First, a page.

The most popular service offered at CWSC is the writing consultation, a 25-minute (50 minutes for Grad students) one-on-one appointment where students work with peer writing consultants to improve their writing, shape their writing process, and meet their goals.

“Our aim is to develop writers beyond a single assignment,” says Shaw, “Our peer writing consultants have been trained to support students from across a variety of disciplines, working with students to develop writing goals and strategies.”

The Centre is beloved among students and often appears in guides under “Campus Essentials”, like the Ubyssey’s most recent Guide to UBC. “I love the Centre,” writes one student, “It’s the best resource at UBC.” Writes another, “I have a lot more confidence in my writing now. I got great constructive criticism and clear direction to further develop my paper.”

Shaw and her team also run a full schedule of events and workshops that enable students to learn and practice strategies for writing the Language Proficiency Index (LPI) Exam, develop better academic writing habits and learn how to keep their thesis-writing on track.

Learn more about the Centre for Writing and Scholarly Communication and how it might benefit you at Library.ubc.ca/writing

UBC Library is launching Visualizing the World: A Maps and Geographic Information Systems Speaker Series this fall.

The first talk, scheduled for October 26 at 11:30 a.m. in the Dodson Room at the Irving K. Barber Learning Centre features a talk by cartographer Anton Thomas.

11:30 Mingling

12:00 Talk

 

Three years ago, Anton picked up a set of color pencils and began drawing North America. State by state, city by city, he wanted to pay tribute to this vast and beautiful continent by way of pictorial map. Without any idea how long it might take, he stumbled into an extremely dense and lengthy project: The North American Continent. Now, three years and 600 cities later, it is on the verge of completion. In this presentation Anton will explore methods, techniques and the story behind the map – including its peculiar origins right here in Canada. We will take a tour of the map, unpacking its contents while examining some of the interesting dilemmas one comes across in such a project. Selecting content for an expansive pictorial map is a thrilling but windy road – a search for harmony between the creative freedoms of art and the geographic truth of cartography.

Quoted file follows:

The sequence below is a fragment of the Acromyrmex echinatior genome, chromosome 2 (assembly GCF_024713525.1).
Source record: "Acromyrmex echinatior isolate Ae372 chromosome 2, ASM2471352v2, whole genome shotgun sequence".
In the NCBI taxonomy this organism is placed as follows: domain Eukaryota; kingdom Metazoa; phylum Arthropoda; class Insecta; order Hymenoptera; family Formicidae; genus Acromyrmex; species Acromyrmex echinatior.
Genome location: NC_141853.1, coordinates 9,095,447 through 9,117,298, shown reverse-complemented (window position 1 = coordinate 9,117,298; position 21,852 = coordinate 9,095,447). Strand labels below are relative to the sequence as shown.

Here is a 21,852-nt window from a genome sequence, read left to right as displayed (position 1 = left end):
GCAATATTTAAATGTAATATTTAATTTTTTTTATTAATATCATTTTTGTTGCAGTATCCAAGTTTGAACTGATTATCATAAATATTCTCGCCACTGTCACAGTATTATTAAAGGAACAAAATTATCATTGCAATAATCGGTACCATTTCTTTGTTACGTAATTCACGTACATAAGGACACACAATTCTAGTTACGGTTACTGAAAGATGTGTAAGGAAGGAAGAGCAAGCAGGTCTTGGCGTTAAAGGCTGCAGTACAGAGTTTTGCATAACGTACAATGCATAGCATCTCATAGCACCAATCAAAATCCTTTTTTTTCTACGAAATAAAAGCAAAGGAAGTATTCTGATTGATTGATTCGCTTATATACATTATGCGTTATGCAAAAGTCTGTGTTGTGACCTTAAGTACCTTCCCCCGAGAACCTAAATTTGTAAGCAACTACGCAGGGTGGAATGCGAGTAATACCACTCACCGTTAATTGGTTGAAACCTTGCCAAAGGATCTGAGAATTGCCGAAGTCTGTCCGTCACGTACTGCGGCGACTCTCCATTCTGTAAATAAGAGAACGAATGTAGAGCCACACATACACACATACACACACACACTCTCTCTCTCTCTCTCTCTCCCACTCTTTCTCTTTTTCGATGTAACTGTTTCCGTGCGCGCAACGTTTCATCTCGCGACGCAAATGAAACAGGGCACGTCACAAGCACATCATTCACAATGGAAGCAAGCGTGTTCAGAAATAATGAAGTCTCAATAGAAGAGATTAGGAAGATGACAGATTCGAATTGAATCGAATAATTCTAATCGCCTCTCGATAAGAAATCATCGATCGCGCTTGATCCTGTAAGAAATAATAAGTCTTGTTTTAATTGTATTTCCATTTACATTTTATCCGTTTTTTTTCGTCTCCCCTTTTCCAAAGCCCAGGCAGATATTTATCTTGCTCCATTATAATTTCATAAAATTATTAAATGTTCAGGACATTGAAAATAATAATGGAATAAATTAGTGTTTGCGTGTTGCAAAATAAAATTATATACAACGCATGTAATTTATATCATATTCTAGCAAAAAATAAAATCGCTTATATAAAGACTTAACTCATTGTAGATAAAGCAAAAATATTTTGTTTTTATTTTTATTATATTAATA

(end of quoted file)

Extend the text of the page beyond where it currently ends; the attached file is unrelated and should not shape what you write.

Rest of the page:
Hand-drawn maps are less common than they once were, but their aesthetic qualities are as evocative as ever. Even for those who do not feel they excel at drawing, picking up a pencil is a great way to further connect with a visual task. This presentation will explore and demonstrate a range of techniques Anton has developed over the years drawing pictorial maps. With a particular focus on pencil (color and lead) and fineliner pens, he will look at sketching, layering colors, linework, materials and tools, projections, maintaining geographic accuracy and more. He will also include some practical ideas on connecting further with the region you are mapping, whether through music, film, food or otherwise – especially useful when traveling to the region is not possible. To feel more absorbed in the character of a place assists the creative process and has many positive spinoffs. After all, no amount of research can quite tell us what a place feels like. By using our senses as a guide, we can access something of its experiential character – hugely valuable for any cartographer.

 

About Anton Thomas:

Anton Thomas is a cartographer and artist based in Melbourne, Australia. Using primarily color pencil and fine-liner pen, he specializing in hand-drawn pictorial maps. For the past three years he has been drawing an extensive map of North America filled with a diverse range of content, including almost 600 cities and towns. Each of these are composed of real skylines and landmarks. Inspired by several years he spent traveling the US and Canada, this map: The North American Continent, was featured on National Geographic’s Best Maps of 2016 and is on the verge of completion.

Register for the event.

First Canadian institution to provide access to this historical resource.

a place of mind, The University of British Columbia

UBC Library

Info:

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250.807.9107